Paul Stack Paul Stack
Pulumi container images now available on Amazon ECR Public

At re:Invent, the AWS team unveiled the new Amazon Elastic Container Registry Public (Amazon ECR Public), creating a new option for users in publishing and pulling public container images. Pulumi fully supports Amazon ECR Public in two ways:

  1. Official Pulumi container images are available today on Amazon ECR Public.
  2. Pulumi is the easiest way to package and publish your container images, and we’ll support publishing your container images to Amazon ECR Public very soon.

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Pulumi Import: Generate IaC for Existing Cloud Resources

Paul Stack Paul Stack
Pulumi Import: Generate IaC for Existing Cloud Resources

Most infrastructure projects require working with existing cloud resources, either by building on top of existing resources or adopting existing resources under management with a new and more robust infrastructure provisioning solution.

In June 2019, Pulumi introduced the ability to import existing infrastructure resources to be under Pulumi management no matter how you’ve provisioned these resources — manually in your cloud provider’s console or CLI, using an infrastructure as code tool like Terraform or AWS CloudFormation. Today, we are happy to announce a richer resource import experience.

As of v2.12.0, Pulumi has introduced a pulumi import command. This command will import the cloud resource into the Pulumi state and generate the code for the user’s Pulumi program in the appropriate language.

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Orchestrating Cloud Workflows with Automation API

Sophia Parafina Sophia Parafina
Orchestrating Cloud Workflows with Automation API

There are many moving parts when deploying infrastructure and applications. Playbooks are step-by-step maps that standardize how infrastructure and applications are deployed across your organization. Typically playbooks describe every action to build and deploy, requiring an operator to complete each step before moving on to the next. It’s a process that can be tedious and prone to human error.

What if you could encapsulate a playbook into a single action? This is the promise of declarative infrastructure. You declare the desired state of your infrastructure and the infrastructure as code engine builds the infrastructure. However, you must still deploy the application and perform maintenance, and this is where you hit the limits of templating languages and where programming languages excel. In this hands-on article, we’ll demonstrate how to use Pulumi’s Automation API to create a program that builds infrastructure, installs an application, and can perform application maintenance.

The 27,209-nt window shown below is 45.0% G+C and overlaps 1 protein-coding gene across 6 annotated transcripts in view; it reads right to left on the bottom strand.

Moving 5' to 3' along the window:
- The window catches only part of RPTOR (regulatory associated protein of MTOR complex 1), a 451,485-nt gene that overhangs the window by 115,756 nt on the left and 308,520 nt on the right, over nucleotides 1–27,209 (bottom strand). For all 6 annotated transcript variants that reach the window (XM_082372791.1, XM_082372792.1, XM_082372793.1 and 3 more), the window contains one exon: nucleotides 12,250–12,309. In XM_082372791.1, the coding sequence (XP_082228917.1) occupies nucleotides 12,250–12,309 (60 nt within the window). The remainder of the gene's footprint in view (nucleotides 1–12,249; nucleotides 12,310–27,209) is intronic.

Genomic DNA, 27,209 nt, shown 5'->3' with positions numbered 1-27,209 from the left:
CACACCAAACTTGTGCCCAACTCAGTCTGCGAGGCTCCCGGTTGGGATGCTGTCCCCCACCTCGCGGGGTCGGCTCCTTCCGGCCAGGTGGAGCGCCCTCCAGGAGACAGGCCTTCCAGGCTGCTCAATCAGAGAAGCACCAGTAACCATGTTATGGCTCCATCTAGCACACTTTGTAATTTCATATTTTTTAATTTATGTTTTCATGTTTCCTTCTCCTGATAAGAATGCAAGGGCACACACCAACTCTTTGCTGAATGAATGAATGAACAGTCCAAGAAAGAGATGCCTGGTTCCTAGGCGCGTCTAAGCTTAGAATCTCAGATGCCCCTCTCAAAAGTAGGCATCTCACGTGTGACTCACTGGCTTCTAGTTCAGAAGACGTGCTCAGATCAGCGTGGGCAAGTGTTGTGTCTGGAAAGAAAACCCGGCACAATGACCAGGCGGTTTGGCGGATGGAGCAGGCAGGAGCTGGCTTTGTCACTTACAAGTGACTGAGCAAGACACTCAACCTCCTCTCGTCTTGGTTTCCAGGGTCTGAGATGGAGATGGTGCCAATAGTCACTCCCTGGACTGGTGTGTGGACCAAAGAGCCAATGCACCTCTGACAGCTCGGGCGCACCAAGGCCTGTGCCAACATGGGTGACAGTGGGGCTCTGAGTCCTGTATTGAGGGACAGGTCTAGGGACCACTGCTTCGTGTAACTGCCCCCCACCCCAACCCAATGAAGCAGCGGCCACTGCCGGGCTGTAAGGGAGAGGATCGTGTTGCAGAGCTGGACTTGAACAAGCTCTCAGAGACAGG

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Build Self-Service Cloud Infrastructure with Automation API

Sophia Parafina Sophia Parafina
Build Self-Service Cloud Infrastructure with Automation API

If you could create infrastructure without using a cloud provider’s console, a CLI, or a templating engine, what would you build? Pulumi’s Automation API lets you create declarative infrastructure defined by your best practices and expose it behind a REST, gRPC, or custom API.

So just what is Automation API? Think of it as Pulumi’s infrastructure as code engine as an SDK. Instead of writing code and using the CLI to declare infrastructure, you can directly tell the engine to build your infrastructure. This means that you’re using the same declarative IaC tooling with the predictability, robustness, safety, and desired state management, except it has a new programmatic surface area. Imagine building an application that creates infrastructure via a REST interface. Get ready, because that’s what we’re going to do.

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Deploying Minecraft on Azure

Sophia Parafina Sophia Parafina
Deploying Minecraft on Azure

This article demonstrates how to deploy and provision a virtual machine in Azure using the Pulumi Azure-Native provider. While there are numerous examples of using the Azure console, the Azure CLI, or ARM templates to deploy and provision virtual machines, we’ll use Python to implement a repeatable deployment.